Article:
Transdermal blood taking ‘reliable’ for children with diabetes

A less invasive method of taking blood samples from children with type 1 diabetes has been found to be a “reliable alternative” to drawing from a vein with a needle.

Researchers at Oxford University Hospitals NHS Foundation Trust, and the University of Oxford’s Wellcome Centre for Human Genetics, recently published the results of a study into the use of transdermal sampling of C-peptide in type 1 diabetic children.

“This has major implications; the transdermal collection method has great potential for use in other paediatric settings”

Rachel Besser

This new method of sampling C-peptide, which is gathered by nurses and other health professionals to measure pancreatic function and in turn insulin production to check on the progress of treatments, draws blood via a tiny ‘microneedle’ and a small vacuum device through the skin.

A Touch Activated Phlebotomy (TAP I) device was used for the transdermal sampling in this study, the results of which have been published in the journal Diabetes Care.

While not a new device for blood extraction, this study was the first time TAP I was trialled for sampling C-peptide for children, as well as adults, with type 1 diabetes.

Dr Rachel Besser, a paediatric diabetes consultant at Oxford University Hospitals who led on the study, said the traditional method was “a challenge” for some patients, in particular young children, and said that this was the reason testing for C-peptide is restricted to a healthcare setting.

Rachel Besser

“We wanted to see if using the transdermal method of collecting blood through the skin could be a practical alternative,” Dr Besser said.

See also  NICE backs ‘game changing’ hybrid closed-loop systems for type 1 diabetes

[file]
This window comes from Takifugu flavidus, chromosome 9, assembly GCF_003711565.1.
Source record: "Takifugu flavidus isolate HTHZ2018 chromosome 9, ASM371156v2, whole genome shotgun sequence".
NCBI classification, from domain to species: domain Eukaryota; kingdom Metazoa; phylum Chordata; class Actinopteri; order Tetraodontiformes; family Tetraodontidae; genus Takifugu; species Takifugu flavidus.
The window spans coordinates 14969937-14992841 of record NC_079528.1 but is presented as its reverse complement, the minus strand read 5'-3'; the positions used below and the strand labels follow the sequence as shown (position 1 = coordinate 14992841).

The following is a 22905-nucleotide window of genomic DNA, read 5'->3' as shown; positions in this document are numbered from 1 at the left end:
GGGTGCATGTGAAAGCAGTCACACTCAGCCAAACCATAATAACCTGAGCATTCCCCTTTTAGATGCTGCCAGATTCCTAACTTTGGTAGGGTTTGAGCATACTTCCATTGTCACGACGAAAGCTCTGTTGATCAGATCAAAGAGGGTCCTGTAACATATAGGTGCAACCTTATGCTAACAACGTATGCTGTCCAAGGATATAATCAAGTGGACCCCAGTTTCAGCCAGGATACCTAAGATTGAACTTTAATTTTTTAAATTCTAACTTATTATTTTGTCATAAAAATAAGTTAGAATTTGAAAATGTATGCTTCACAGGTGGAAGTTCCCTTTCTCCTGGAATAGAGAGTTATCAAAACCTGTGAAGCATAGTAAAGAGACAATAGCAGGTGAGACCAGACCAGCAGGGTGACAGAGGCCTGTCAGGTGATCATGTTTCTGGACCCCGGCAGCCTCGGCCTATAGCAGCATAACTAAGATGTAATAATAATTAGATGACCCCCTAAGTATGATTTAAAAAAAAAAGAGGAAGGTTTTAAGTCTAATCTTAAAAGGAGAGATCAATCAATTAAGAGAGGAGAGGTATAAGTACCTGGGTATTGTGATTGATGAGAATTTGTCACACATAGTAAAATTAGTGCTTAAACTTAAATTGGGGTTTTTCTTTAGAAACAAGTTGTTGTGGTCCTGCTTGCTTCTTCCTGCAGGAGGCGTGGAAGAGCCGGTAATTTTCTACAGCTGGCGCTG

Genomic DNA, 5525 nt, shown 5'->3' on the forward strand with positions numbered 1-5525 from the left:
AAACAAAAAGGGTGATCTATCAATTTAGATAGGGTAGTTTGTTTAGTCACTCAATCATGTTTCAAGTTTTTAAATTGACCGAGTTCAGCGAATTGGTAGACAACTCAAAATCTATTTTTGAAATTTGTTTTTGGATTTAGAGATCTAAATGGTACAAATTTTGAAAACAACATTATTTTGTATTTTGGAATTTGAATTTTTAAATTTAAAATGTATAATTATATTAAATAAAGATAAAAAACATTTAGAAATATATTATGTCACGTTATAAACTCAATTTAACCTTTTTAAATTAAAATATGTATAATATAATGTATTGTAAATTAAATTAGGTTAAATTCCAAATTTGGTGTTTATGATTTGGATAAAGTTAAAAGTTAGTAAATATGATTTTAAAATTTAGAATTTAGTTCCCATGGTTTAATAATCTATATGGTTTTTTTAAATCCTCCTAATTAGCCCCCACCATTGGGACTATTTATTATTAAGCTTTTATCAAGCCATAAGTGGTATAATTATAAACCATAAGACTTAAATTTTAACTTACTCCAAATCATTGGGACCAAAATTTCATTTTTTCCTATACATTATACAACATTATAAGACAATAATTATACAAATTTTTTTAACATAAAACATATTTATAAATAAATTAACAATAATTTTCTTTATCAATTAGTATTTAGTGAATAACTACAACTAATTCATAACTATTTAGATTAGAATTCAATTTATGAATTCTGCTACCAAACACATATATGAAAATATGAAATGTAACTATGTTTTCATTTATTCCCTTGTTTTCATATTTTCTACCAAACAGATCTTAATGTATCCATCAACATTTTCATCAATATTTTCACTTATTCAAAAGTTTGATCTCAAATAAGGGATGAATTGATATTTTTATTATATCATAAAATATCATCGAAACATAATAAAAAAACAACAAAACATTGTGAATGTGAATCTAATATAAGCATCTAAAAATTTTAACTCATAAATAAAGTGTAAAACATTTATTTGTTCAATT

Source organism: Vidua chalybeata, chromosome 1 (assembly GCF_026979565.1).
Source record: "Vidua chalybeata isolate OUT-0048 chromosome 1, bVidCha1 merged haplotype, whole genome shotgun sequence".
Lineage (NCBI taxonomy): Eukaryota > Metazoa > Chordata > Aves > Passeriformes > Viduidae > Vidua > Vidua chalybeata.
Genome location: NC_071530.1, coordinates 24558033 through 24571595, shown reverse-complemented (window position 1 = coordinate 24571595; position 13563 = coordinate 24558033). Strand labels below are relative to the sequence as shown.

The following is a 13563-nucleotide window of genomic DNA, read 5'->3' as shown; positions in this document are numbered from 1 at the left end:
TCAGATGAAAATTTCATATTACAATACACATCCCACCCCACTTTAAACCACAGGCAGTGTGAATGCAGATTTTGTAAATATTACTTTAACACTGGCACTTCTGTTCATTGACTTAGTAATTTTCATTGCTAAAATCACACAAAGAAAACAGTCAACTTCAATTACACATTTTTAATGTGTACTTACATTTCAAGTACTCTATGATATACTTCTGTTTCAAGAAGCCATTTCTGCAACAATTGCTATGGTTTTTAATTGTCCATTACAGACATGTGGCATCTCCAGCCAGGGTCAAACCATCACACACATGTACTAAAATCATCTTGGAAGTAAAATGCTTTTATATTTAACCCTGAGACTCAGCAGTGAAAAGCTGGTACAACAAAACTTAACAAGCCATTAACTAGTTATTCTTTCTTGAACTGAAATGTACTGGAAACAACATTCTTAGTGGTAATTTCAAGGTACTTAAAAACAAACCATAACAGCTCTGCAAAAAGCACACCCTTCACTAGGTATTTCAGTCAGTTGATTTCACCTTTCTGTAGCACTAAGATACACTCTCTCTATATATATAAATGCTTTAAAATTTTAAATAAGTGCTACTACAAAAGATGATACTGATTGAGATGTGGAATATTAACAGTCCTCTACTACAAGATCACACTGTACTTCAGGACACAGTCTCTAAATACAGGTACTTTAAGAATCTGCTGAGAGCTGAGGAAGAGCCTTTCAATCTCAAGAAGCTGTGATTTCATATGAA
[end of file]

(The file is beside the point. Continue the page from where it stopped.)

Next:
She added that not only was the method “overwhelmingly” preferred by patients – but that it was “highly accurate” for measuring C-peptide.

The Oxford study found the method was effective, less painful and less invasive for participant patients, 63% of whom said they preferred it to the traditional method of C-peptide sampling via a vein with a needle; just 7% of participants said they preferred the needle method.

“It would be a reliable and practical alternative for C-peptide sampling,” Dr Besser added.

“This has major implications; the transdermal collection method has great potential for use in other paediatric settings, and which colleagues at [Oxford University Hospitals] are planning to test.”

This research is the latest in a series of recent innovations for diabetes nursing and healthcare for the condition in general.

In November, the National Institute for Health and Care Excellence (NICE) recommended the use of hybrid closed-loop systems for patients with type 1 diabetes.

These systems, sometimes referred to as an ‘artificial pancreas’, constantly monitor glucose levels in the patient’s body and automatically administer insulin when needed.

Hybrid closed-loop systems have also had the backing of the Scottish Government which, earlier this year, pledged £350,000 towards widening their availability – and said specialist diabetes nurses would aid in rolling them out.

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